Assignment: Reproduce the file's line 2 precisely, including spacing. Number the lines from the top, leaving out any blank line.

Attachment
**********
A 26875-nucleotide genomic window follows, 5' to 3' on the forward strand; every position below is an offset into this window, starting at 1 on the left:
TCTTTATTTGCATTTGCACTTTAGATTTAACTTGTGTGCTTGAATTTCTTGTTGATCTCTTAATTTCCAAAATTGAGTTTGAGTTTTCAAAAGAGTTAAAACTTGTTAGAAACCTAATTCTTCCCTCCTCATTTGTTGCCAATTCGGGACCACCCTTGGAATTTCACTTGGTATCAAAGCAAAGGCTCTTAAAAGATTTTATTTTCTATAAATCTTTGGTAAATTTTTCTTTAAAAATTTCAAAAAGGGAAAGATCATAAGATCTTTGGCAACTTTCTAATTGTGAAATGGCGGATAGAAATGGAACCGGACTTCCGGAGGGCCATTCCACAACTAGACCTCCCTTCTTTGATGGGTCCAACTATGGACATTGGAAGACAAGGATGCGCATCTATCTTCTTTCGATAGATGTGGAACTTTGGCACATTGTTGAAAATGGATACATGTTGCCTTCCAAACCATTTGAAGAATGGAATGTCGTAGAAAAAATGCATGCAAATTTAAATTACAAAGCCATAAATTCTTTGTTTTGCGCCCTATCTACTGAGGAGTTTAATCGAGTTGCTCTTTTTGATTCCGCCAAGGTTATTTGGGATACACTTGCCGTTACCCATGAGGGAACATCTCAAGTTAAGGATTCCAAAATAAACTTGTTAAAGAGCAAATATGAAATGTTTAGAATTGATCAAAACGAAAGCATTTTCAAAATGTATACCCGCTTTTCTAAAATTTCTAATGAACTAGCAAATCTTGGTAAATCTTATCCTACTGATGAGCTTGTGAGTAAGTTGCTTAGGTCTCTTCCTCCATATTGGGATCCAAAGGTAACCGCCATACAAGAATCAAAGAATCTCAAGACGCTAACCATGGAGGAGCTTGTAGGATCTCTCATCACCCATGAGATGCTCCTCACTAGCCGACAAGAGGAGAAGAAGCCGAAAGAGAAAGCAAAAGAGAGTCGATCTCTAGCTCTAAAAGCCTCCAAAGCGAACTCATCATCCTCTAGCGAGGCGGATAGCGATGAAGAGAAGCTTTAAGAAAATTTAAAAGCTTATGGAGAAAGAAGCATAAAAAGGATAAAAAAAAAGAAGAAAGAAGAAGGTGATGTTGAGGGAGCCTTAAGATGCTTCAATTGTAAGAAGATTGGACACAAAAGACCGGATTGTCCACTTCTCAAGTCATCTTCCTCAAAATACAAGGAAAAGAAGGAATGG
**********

TCTTTATTTGCATTTGCACTTTAGATTTAACTTGTGTGCTTGAATTTCTTGTTGATCTCTTAATTTCCAAAATTGAGTTTGAGTTTTCAAAAGAGTTAAAACTTGTTAGAAACCTAATTCTTCCCTCCTCATTTGTTGCCAATTCGGGACCACCCTTGGAATTTCACTTGGTATCAAAGCAAAGGCTCTTAAAAGATTTTATTTTCTATAAATCTTTGGTAAATTTTTCTTTAAAAATTTCAAAAAGGGAAAGATCATAAGATCTTTGGCAACTTTCTAATTGTGAAATGGCGGATAGAAATGGAACCGGACTTCCGGAGGGCCATTCCACAACTAGACCTCCCTTCTTTGATGGGTCCAACTATGGACATTGGAAGACAAGGATGCGCATCTATCTTCTTTCGATAGATGTGGAACTTTGGCACATTGTTGAAAATGGATACATGTTGCCTTCCAAACCATTTGAAGAATGGAATGTCGTAGAAAAAATGCATGCAAATTTAAATTACAAAGCCATAAATTCTTTGTTTTGCGCCCTATCTACTGAGGAGTTTAATCGAGTTGCTCTTTTTGATTCCGCCAAGGTTATTTGGGATACACTTGCCGTTACCCATGAGGGAACATCTCAAGTTAAGGATTCCAAAATAAACTTGTTAAAGAGCAAATATGAAATGTTTAGAATTGATCAAAACGAAAGCATTTTCAAAATGTATACCCGCTTTTCTAAAATTTCTAATGAACTAGCAAATCTTGGTAAATCTTATCCTACTGATGAGCTTGTGAGTAAGTTGCTTAGGTCTCTTCCTCCATATTGGGATCCAAAGGTAACCGCCATACAAGAATCAAAGAATCTCAAGACGCTAACCATGGAGGAGCTTGTAGGATCTCTCATCACCCATGAGATGCTCCTCACTAGCCGACAAGAGGAGAAGAAGCCGAAAGAGAAAGCAAAAGAGAGTCGATCTCTAGCTCTAAAAGCCTCCAAAGCGAACTCATCATCCTCTAGCGAGGCGGATAGCGATGAAGAGAAGCTTTAAGAAAATTTAAAAGCTTATGGAGAAAGAAGCATAAAAAGGATAAAAAAAAAGAAGAAAGAAGAAGGTGATGTTGAGGGAGCCTTAAGATGCTTCAATTGTAAGAAGATTGGACACAAAAGACCGGATTGTCCACTTCTCAAGTCATCTTCCTCAAAATACAAGGAAAAGAAGGAATGG